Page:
While Code Ann. 30-127 provides that in divorce cases the party not in default shall have custody of the minor children, it further provides that in the exercise of a sound discretion the judge may award custody otherwise. The facts and circumstances in this case constitute a sufficient factual basis for the exercise of a sound discretion and an award of custody otherwise.
In this divorce, alimony and custody of minor children case in which both husband and wife sought a divorce on the same grounds of cruel treatment and both sought custody of the children, the jury found in favor of the husband for divorce yet awarded alimony to the wife. Thereafter, the court awarded custody of the minor children to the wife. The appeal is from the custody order, enumerating error on and arguing that inasmuch as the jury found for the defendant, under Code Ann. 30-127, the defendant not being in default, the custody of the children should have been awarded to him as the evidence allegedly showed the wife to be unfit.
While this court would disapprove any judgment denying a person the right plainly conferred prima facie by the first portion of Code Ann. 30-127, yet in doing so we will not nullify the further provisions of that section which confer upon the judge the power to exercise a sound discretion in awarding the custody of children. As between parents the right of custody depends upon what will promote the welfare of the children. Madison v. Montgomery, 206 Ga. 199 (56 SE2d 292)
; Hicks v. Buffington, 209 Ga. 719 (75 SE2d 560)
; Graham v. Graham, 219 Ga. 193 (132 SE2d 66)
. This overrides the prima facie right conferred by the above section upon "the party not in default." That provision simply means that in the absence of proof of circumstances showing the children's welfare will be better served by awarding the custody to another party, the judge must under this mandate of law award custody to such party. But the further provisions of that section plainly empower the judge in the exercise of a sound discretion based on evidence, and not arbitrary, to place the children where in his judgment based upon evidence, their best interest will be served, although this might deny custody to the parent not in default in the divorce case.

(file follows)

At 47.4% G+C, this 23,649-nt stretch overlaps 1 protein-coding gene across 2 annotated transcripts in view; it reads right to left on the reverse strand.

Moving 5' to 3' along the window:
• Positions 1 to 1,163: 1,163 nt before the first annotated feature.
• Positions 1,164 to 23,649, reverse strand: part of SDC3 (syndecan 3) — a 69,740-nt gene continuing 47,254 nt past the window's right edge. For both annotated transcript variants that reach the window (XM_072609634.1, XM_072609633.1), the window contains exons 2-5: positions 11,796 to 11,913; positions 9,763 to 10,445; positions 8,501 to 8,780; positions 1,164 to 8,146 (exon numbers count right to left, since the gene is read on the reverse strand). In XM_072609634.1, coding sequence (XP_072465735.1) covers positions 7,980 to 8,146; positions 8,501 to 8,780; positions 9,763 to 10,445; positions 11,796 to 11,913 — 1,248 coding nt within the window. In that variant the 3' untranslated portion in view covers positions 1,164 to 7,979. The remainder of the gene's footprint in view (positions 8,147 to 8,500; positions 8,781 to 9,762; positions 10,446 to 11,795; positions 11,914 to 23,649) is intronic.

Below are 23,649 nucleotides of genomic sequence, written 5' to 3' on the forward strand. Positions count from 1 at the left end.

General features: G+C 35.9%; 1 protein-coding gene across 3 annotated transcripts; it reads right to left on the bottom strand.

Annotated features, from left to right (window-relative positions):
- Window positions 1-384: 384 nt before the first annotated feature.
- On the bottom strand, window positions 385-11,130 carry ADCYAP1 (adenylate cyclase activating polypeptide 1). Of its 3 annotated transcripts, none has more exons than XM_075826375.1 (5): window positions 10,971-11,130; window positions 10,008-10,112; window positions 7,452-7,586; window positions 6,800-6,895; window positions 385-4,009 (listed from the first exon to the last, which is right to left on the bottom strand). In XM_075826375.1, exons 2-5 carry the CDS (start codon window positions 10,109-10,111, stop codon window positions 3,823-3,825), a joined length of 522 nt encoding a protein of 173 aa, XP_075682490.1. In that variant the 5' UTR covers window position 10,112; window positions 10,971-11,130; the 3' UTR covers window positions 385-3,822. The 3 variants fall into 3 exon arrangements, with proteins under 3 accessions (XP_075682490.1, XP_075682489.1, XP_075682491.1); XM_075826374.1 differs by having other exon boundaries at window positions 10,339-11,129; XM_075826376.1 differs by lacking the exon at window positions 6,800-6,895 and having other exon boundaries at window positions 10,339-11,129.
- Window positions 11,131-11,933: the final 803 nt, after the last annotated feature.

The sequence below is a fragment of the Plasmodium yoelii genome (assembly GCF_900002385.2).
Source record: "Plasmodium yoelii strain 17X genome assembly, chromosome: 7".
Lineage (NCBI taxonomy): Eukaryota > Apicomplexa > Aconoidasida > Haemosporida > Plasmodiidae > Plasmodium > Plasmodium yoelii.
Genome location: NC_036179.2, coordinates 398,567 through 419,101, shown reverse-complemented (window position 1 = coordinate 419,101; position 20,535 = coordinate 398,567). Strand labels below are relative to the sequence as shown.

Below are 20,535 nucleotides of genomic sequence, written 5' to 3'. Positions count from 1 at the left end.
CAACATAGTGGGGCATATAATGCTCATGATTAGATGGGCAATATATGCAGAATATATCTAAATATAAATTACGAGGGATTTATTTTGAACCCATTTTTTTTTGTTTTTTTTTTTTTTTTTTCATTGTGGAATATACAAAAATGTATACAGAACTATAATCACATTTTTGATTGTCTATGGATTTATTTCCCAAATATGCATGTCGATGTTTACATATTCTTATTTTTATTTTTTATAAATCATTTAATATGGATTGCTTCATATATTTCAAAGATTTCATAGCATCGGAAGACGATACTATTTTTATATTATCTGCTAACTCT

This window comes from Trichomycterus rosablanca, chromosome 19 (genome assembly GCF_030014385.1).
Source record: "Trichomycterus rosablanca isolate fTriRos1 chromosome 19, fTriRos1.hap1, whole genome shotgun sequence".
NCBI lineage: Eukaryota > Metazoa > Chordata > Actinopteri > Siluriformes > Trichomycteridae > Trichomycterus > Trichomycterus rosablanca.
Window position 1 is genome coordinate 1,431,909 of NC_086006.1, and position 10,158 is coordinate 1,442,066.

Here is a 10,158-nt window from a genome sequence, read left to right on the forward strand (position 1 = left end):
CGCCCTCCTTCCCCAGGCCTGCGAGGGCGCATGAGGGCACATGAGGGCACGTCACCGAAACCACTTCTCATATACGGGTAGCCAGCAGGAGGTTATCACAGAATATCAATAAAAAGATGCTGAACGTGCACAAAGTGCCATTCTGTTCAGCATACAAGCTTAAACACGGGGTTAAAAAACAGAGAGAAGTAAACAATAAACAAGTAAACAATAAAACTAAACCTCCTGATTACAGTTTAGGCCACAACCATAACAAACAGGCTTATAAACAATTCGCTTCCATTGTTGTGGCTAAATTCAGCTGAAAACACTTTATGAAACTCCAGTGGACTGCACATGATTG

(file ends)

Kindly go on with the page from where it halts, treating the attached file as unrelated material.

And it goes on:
Here, by prevailing in the divorce case the husband had the right under Code Ann. 30-127 to the custody of the children, but this right is subject to the further provision of that section conferring upon the judge the power to exercise a sound discretion and thereby award custody. As applied in this case, while there is evidence that might create a suspicion as to the moral character of the wife it is nothing more than a suspicion and by no means proves her bad character. The whole story of her associations with another man fall completely short of showing any immoral act. Her use of contraceptives, which she freely admitted for a period of five years, proves nothing but that she did not wish to bear more children, and the plight of those she had already borne by the result of this divorce action proves her wisdom in not wishing to have others to meet this fate. Furthermore, by expressly allowing her to remarry and awarding alimony to her, the jury manifested their belief that she was not bad. And since the fourteen year old child chose, as be had the right to do, to stay with his mother (Ga. L. 1962, p. 713; Code Ann. 30-127, 74-107), and as we have seen her character is not such as to defeat his choice, it might well have been the judgment of the court that the welfare of all the children would be best promoted by keeping them together rather than separating them.
This court can not hold that as a matter of law in judgment awarding custody of all the children to their mother, despite the fact that the father prevailed in the divorce suit, was arbitrary and without factual basis to justify the use of discretion.